The Gemara in Kiddushin that we're going through these days is involved in a long and detailed discussion of Avdut - generally translated as slavery, though the details make it clear that actually indentured service is a more accurate translation. As with many segments of the Talmud, it seems devoid of direct relevance as the whole institution being described is long since dead. It's the indirect relevance, however, which is so interesting.
Most of the discussion so far has been highly legalistic. Today's page suddenly veered off in a different direction, and wondered how the actions of the indentured man contributed to his getting there; the assumption being that had he lived correctly, he wouldn't have.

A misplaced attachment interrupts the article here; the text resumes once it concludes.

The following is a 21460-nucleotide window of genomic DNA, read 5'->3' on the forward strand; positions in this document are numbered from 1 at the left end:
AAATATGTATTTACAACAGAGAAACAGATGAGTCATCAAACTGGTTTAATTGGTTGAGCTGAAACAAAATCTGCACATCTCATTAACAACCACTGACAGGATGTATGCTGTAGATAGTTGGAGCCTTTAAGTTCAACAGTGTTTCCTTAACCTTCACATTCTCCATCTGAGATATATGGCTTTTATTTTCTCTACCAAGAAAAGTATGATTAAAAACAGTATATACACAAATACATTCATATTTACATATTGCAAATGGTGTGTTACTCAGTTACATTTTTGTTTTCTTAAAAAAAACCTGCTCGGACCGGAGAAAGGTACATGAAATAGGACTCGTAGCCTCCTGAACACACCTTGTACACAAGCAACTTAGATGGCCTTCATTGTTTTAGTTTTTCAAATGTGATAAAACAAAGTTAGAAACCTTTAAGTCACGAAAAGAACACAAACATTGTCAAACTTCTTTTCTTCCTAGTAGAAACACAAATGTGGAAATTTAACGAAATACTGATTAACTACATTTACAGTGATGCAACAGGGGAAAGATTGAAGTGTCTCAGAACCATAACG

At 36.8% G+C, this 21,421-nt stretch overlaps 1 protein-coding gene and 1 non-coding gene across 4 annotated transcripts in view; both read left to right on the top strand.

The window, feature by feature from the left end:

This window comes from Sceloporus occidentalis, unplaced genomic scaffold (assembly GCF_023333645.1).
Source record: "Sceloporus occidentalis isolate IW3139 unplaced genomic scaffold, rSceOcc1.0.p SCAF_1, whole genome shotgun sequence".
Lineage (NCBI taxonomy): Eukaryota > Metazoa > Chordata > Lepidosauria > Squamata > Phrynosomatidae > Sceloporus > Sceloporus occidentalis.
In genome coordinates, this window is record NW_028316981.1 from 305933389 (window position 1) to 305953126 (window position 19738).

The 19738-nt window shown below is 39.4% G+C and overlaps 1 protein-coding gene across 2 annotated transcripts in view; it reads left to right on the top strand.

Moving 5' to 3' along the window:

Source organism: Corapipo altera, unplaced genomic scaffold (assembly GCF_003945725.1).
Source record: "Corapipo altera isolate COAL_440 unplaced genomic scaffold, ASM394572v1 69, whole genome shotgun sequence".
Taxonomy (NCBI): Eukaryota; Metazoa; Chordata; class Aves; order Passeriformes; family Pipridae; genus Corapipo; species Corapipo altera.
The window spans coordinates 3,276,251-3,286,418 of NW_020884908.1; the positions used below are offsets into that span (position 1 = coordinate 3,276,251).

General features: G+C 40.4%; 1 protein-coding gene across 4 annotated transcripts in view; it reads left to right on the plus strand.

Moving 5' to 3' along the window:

It's a startling assumption, seen from our perspective. We live in a world where people who suffer are victims, and victims by definition suffer because of the malice of perpetrators - or at best, societal conditions which were created by malicious people. If anyone ever tries to say otherwise, he is immidiately castigated for "blaming the victims".
Sometimes you have to go back 1,700 years for a breath of fresh air.
Kiddushin 20, a-b.
This thread began here.